“We’re using computer models to determine where wide-ranging mammals are most likely to cross roads between two habitats, and where those crossings coincide with culverts and bridges,” says Paul Marangelo, Conservation Ecologist for the Vermont Chapter of The Nature Conservancy. Streams, he notes, can be popular travel corridors for animals, since they offer cover, food, and a hidden route for crossing under roads.

“The question this study is asking is, ‘How do a wide variety of wildlife respond to different sized bridges and culverts?”’ says Marangelo. “Scientists will be systematically comparing wildlife use of 1 to 5 foot diameter structures, with 6 to 8 foot structures, versus 10 foot structures, versus large extended bridges.”

“As climate change progresses, animals will need to be able to adapt, shift their ranges, and move into new habitats. Improving the wildlife permeability of highway structures is one way of addressing that issue. The more you connect habitats, the more robust you make the environment to stressors such as climate change.”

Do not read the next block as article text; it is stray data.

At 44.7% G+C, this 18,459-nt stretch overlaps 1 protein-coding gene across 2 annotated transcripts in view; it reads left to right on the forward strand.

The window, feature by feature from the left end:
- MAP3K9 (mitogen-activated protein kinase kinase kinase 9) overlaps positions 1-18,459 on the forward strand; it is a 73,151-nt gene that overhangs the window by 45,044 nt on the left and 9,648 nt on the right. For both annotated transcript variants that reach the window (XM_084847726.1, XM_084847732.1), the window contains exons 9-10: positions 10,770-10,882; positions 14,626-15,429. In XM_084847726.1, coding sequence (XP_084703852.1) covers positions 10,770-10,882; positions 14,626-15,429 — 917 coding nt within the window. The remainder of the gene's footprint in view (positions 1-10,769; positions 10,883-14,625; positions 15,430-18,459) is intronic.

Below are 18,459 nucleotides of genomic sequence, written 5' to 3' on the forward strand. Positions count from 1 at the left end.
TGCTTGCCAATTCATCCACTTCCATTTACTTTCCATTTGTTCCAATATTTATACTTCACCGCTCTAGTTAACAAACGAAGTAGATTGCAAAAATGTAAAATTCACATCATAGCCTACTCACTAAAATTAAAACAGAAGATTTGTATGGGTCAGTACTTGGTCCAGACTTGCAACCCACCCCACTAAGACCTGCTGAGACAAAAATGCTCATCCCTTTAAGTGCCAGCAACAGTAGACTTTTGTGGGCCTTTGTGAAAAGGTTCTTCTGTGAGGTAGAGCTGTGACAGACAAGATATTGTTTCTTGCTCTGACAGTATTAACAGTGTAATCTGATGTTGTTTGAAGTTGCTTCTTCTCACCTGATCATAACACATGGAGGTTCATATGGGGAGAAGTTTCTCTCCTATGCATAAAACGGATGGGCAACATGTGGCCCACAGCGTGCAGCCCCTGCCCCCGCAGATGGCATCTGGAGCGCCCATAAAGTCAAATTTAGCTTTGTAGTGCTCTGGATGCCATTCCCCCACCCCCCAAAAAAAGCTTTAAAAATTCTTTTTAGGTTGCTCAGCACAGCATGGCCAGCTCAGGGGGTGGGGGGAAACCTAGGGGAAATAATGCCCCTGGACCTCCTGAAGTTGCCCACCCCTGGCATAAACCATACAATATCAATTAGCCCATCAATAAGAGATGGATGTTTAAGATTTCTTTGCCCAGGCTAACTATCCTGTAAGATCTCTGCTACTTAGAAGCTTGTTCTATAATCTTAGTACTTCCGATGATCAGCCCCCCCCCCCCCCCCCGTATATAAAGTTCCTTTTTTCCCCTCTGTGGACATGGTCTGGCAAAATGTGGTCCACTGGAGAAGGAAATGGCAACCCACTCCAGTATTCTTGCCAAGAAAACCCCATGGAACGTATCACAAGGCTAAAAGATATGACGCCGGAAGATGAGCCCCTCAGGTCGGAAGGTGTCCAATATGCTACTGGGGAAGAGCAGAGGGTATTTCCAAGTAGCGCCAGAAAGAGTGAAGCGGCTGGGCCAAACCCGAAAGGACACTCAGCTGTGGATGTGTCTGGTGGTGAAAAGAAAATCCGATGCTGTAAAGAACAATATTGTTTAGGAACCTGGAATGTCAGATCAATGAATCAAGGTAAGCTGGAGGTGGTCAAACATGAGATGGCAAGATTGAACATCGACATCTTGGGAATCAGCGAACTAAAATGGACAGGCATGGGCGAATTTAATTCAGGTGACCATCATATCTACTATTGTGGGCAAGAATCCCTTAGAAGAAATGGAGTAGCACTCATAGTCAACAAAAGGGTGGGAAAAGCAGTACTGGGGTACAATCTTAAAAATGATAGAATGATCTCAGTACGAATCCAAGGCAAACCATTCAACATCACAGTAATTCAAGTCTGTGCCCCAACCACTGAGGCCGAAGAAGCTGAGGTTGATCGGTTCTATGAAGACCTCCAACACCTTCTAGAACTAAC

– Paul Marangelo, Conservation Ecologist, Nature Conservancy Vermont Chapter

“There have been studies done out West which categorized wildlife use of transportation structures by the size of the structures and the willingness of various species to use them. We’re using those studies as a guide to see if the results hold up in our neck of the woods,” says Marangelo. “Eventually we’d like to be able to look at a road segment and be able to suggest focal areas for creating the best opportunities for wildlife to cross under highways, reducing vehicle collisions.”